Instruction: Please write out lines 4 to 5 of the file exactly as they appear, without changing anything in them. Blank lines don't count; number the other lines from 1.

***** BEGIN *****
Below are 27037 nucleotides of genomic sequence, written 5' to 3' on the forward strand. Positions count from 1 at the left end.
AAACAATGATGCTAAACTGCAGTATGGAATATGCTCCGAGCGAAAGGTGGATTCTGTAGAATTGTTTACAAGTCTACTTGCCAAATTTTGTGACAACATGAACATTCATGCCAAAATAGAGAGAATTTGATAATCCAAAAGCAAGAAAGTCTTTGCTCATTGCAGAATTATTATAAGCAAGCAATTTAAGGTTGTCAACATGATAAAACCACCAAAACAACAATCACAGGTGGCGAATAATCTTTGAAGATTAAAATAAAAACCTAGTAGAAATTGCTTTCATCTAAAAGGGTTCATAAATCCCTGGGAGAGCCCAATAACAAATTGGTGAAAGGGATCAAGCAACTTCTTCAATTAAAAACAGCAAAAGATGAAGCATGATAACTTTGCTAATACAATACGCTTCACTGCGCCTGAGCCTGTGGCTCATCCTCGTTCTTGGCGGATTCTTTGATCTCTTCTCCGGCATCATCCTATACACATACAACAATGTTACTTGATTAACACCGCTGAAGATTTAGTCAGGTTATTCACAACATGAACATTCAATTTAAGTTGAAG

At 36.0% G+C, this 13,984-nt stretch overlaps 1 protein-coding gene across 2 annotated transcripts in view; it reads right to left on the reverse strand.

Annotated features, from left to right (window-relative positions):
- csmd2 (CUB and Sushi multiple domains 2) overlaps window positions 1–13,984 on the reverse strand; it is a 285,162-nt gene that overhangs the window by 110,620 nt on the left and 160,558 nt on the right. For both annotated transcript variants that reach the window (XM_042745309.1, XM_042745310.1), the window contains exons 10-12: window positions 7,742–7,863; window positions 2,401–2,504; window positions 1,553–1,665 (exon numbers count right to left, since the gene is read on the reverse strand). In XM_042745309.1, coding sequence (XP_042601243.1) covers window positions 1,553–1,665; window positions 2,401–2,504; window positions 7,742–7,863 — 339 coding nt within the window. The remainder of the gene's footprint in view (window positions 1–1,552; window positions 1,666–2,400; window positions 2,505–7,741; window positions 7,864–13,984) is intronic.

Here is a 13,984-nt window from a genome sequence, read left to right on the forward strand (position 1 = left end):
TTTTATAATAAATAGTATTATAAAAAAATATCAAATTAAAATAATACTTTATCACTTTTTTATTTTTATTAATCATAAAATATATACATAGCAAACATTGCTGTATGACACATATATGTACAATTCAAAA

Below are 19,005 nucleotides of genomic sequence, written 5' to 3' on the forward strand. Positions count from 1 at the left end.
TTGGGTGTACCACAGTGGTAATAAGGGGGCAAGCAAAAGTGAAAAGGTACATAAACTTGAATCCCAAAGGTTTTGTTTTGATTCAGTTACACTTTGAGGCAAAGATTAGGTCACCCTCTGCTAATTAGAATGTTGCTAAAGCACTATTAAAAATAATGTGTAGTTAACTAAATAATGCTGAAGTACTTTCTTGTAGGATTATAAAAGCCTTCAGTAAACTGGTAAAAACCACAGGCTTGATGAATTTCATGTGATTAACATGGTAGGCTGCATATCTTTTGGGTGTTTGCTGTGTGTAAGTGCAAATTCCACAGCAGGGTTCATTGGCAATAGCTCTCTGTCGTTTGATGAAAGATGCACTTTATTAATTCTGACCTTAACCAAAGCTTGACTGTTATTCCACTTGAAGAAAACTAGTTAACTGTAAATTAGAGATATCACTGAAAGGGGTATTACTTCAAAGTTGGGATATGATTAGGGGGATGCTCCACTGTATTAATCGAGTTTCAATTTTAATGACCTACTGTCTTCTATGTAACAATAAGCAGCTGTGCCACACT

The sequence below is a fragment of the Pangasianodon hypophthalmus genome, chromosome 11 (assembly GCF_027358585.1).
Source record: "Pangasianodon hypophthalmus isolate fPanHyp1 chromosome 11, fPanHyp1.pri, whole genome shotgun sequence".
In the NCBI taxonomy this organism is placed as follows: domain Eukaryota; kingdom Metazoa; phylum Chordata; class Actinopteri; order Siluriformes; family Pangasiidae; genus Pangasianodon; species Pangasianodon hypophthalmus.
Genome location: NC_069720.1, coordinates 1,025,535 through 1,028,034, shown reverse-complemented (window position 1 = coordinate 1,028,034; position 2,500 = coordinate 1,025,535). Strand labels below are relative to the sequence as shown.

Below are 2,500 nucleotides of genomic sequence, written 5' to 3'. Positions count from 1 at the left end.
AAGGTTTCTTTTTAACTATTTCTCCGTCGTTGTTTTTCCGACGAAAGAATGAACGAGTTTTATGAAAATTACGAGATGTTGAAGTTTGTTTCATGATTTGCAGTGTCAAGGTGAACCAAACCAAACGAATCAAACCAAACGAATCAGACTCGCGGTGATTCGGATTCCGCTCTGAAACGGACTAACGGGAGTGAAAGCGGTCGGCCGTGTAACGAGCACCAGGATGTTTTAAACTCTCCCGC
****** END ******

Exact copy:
Annotated features, from left to right (window-relative positions):
- csmd2 (CUB and Sushi multiple domains 2) overlaps window positions 1–13,984 on the reverse strand; it is a 285,162-nt gene that overhangs the window by 110,620 nt on the left and 160,558 nt on the right. For both annotated transcript variants that reach the window (XM_042745309.1, XM_042745310.1), the window contains exons 10-12: window positions 7,742–7,863; window positions 2,401–2,504; window positions 1,553–1,665 (exon numbers count right to left, since the gene is read on the reverse strand). In XM_042745309.1, coding sequence (XP_042601243.1) covers window positions 1,553–1,665; window positions 2,401–2,504; window positions 7,742–7,863 — 339 coding nt within the window. The remainder of the gene's footprint in view (window positions 1–1,552; window positions 1,666–2,400; window positions 2,505–7,741; window positions 7,864–13,984) is intronic.